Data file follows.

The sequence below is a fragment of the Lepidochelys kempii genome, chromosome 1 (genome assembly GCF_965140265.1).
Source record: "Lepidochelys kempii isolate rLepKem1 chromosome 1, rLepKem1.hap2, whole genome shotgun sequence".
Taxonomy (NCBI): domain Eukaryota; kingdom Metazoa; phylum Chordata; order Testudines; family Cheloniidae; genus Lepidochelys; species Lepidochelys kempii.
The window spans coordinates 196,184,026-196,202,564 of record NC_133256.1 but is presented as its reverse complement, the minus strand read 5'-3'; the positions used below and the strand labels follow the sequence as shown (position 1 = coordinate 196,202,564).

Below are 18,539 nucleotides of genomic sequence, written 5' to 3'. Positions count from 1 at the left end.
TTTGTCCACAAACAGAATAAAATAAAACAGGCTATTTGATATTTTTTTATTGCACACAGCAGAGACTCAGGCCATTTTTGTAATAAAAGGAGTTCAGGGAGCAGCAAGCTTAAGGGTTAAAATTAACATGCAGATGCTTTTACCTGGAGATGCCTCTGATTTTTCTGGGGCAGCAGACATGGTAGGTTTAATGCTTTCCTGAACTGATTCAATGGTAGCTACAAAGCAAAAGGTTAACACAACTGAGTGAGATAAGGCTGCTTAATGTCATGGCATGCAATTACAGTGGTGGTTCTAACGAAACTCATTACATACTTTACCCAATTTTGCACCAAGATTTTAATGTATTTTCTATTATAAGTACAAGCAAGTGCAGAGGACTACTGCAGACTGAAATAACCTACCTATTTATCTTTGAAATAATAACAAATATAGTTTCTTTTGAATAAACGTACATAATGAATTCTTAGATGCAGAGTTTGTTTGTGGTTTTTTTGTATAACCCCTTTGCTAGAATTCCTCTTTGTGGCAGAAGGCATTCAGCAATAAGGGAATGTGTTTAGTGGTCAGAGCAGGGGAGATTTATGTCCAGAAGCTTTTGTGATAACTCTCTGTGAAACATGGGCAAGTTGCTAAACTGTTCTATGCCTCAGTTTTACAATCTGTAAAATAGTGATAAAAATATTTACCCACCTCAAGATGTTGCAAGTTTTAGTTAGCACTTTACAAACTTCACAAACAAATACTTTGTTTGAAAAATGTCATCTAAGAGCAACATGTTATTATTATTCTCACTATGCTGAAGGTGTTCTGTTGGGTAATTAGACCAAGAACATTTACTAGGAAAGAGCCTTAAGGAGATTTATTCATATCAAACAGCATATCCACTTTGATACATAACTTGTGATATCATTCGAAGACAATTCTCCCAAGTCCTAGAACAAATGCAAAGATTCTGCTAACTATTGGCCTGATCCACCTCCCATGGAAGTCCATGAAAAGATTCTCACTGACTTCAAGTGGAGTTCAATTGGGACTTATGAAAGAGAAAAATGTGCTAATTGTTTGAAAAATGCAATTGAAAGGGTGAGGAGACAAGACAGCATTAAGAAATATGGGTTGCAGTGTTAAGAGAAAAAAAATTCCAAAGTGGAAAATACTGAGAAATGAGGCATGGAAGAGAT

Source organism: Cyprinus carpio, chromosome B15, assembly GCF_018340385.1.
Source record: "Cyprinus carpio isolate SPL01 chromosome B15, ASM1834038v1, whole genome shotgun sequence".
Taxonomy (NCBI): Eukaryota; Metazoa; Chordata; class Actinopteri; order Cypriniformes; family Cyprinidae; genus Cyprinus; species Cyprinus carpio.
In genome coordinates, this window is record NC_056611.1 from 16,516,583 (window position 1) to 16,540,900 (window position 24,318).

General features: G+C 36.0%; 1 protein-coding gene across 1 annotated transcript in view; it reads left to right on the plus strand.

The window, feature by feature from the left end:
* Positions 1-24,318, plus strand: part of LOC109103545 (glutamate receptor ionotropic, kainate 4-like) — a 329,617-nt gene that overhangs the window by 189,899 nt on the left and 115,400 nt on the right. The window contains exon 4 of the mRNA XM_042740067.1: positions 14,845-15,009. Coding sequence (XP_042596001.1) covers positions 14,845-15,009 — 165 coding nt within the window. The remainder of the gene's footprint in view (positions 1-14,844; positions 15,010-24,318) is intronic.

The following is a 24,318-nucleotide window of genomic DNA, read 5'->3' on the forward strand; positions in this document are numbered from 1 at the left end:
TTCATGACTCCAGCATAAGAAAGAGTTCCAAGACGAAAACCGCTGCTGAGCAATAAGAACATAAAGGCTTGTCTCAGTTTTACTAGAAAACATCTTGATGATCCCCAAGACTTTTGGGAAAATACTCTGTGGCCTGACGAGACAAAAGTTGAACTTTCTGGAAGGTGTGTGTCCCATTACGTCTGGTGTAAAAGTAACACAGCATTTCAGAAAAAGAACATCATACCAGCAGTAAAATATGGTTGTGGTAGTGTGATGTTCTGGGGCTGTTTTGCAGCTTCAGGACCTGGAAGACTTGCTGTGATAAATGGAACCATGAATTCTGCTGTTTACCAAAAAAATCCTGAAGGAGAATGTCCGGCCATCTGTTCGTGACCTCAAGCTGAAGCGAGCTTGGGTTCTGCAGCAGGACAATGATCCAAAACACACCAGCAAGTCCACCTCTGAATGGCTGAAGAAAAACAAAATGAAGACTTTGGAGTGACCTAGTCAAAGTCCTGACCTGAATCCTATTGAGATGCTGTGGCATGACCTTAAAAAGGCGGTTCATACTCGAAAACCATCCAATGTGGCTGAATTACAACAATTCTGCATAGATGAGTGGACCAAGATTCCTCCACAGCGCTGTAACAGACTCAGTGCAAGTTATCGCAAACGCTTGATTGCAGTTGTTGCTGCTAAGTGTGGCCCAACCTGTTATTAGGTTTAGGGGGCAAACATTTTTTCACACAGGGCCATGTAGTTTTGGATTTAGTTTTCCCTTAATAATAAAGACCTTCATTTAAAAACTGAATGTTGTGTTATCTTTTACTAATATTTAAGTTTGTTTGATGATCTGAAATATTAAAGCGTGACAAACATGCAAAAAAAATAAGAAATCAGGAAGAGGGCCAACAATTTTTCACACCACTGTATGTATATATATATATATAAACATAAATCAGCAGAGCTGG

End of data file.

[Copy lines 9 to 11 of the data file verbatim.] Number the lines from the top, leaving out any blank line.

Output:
Taxonomy (NCBI): Eukaryota; Metazoa; Chordata; class Actinopteri; order Cypriniformes; family Cyprinidae; genus Cyprinus; species Cyprinus carpio.
In genome coordinates, this window is record NC_056611.1 from 16,516,583 (window position 1) to 16,540,900 (window position 24,318).

General features: G+C 36.0%; 1 protein-coding gene across 1 annotated transcript in view; it reads left to right on the plus strand.